(Cue The Beatles song.)
First, here’s the cover (which you’ve seen) and the back (which you haven’t.)
Signs And Wonders Paperback Cover
I thought about including text on the back, but in the end I liked it with just the photograph. Ronnell Porter, who did a great job on the e-book cover, also handled the paperback.
I’m using Amazon’s CreateSpace print-on-demand service to offer the paperback. (Twenty years ago, even the idea of this would seem farfetched.) CreateSpace makes it incredibly easy — the set-up is easy to use and just takes a few minutes. If you have an e-book I highly recommend giving it a try.
Now, the good news. I’m able to offer the paperback for just $3.99. The minimum price Amazon would let me sell it on their site was $3.77, but I thought it would look weird if I priced it at that. So it’s $3.99. With a little luck it will be available next week.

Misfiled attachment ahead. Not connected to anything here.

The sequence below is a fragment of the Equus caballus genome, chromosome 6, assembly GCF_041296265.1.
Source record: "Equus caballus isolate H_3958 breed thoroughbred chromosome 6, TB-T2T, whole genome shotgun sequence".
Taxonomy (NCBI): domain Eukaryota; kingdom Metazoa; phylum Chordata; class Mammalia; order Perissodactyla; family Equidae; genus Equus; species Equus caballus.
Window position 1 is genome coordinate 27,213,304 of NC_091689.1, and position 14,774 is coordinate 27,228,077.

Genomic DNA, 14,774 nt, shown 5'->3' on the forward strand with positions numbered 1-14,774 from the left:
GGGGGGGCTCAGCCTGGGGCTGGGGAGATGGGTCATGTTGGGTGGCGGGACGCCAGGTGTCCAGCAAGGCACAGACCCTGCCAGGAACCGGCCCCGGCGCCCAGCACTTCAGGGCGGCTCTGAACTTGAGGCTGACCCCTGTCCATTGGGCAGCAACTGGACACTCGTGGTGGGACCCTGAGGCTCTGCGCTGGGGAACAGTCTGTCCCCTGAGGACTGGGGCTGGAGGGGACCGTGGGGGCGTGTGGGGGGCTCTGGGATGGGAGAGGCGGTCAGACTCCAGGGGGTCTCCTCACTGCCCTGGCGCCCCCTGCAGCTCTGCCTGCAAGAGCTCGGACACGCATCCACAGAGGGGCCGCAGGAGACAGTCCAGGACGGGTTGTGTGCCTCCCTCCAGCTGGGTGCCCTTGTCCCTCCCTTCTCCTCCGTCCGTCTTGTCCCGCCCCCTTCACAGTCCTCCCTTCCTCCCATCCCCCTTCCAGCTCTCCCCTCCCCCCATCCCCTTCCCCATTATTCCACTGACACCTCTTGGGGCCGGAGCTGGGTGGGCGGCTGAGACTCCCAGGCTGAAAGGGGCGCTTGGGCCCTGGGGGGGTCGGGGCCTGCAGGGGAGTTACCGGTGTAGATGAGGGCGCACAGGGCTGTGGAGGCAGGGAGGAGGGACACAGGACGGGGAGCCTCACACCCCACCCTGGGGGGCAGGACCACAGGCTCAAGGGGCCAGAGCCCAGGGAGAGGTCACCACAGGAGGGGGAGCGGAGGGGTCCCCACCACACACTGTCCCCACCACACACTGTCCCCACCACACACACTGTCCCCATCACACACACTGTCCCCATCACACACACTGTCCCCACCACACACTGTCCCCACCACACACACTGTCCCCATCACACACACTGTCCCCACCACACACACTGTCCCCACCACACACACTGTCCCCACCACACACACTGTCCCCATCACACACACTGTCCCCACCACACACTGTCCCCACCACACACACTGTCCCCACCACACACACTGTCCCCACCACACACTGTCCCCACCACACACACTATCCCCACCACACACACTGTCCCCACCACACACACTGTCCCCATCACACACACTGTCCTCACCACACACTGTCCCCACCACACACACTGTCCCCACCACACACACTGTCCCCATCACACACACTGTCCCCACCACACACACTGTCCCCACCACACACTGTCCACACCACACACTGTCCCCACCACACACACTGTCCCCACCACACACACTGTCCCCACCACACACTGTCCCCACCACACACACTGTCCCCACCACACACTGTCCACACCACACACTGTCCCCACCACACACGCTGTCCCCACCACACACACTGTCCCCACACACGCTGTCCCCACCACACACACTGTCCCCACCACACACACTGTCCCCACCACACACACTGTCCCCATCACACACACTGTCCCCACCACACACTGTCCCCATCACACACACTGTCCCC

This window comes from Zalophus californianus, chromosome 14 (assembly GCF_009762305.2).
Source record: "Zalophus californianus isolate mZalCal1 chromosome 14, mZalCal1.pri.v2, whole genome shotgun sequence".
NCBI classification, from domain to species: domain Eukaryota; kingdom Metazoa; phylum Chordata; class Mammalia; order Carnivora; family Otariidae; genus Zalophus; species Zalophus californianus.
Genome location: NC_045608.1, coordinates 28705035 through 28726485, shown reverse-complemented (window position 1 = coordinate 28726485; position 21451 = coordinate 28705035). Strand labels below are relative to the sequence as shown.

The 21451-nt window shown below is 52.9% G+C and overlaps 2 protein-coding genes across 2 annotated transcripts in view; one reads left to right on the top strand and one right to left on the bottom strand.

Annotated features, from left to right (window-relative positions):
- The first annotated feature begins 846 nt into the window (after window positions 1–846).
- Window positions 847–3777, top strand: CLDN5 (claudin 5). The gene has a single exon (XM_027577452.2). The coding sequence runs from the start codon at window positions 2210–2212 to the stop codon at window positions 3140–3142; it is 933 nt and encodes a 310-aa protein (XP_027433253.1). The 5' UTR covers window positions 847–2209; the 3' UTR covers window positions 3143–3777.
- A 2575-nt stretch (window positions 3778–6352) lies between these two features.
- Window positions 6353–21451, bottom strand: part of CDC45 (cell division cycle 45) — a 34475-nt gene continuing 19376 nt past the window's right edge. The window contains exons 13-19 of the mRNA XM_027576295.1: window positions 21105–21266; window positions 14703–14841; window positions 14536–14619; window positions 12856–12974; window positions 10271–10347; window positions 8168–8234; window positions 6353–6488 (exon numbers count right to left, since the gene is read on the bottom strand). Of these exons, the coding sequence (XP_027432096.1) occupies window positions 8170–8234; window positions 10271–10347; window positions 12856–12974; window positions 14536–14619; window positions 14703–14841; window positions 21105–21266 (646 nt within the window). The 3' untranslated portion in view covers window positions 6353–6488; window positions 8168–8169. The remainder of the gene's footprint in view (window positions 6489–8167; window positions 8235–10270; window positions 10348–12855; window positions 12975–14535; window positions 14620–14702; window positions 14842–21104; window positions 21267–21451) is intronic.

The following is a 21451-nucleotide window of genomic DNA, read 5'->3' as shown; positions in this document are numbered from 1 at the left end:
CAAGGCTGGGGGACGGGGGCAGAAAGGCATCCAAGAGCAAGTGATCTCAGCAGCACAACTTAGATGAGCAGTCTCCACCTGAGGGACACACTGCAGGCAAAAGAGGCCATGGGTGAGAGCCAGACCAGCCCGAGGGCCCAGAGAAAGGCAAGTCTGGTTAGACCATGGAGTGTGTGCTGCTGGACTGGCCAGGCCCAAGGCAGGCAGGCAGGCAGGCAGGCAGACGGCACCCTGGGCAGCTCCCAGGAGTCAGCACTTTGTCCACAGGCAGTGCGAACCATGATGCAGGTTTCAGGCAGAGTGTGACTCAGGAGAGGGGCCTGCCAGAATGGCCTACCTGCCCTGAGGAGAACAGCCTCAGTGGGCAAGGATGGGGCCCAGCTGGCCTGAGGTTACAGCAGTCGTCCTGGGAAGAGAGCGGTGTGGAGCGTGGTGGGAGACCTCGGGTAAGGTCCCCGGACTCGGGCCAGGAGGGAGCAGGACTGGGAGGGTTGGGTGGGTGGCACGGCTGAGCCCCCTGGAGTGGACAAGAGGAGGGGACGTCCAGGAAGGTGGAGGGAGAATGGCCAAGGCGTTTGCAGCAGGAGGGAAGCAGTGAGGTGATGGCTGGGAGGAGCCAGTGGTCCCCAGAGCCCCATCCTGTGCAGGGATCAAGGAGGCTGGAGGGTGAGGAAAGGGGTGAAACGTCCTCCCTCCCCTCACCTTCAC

I think my profit from each paperback sale is 13 cents, even less than what I’m making from each e-book sale. But that’s not the point of “Signs and Wonders.” I just want to reach as wide an audience as possible, hoping they will be willing to spend $2.99 for the sequel when it comes out next year.
UPDATE (9 a.m. Monday): That was fast. Just got an email from CreateSpace saying the proof was ready to order.
I’ve started working with Amazon’s Create Space, a print on demand system that will allow me to offer a paperback version of “Signs and Wonders.” I’ve also ordered up a higher-resolution version of the cover for the paperback. Continue reading
I’m writing about them today over at Paula Wiseman’s blog.
Filed under On writing, pets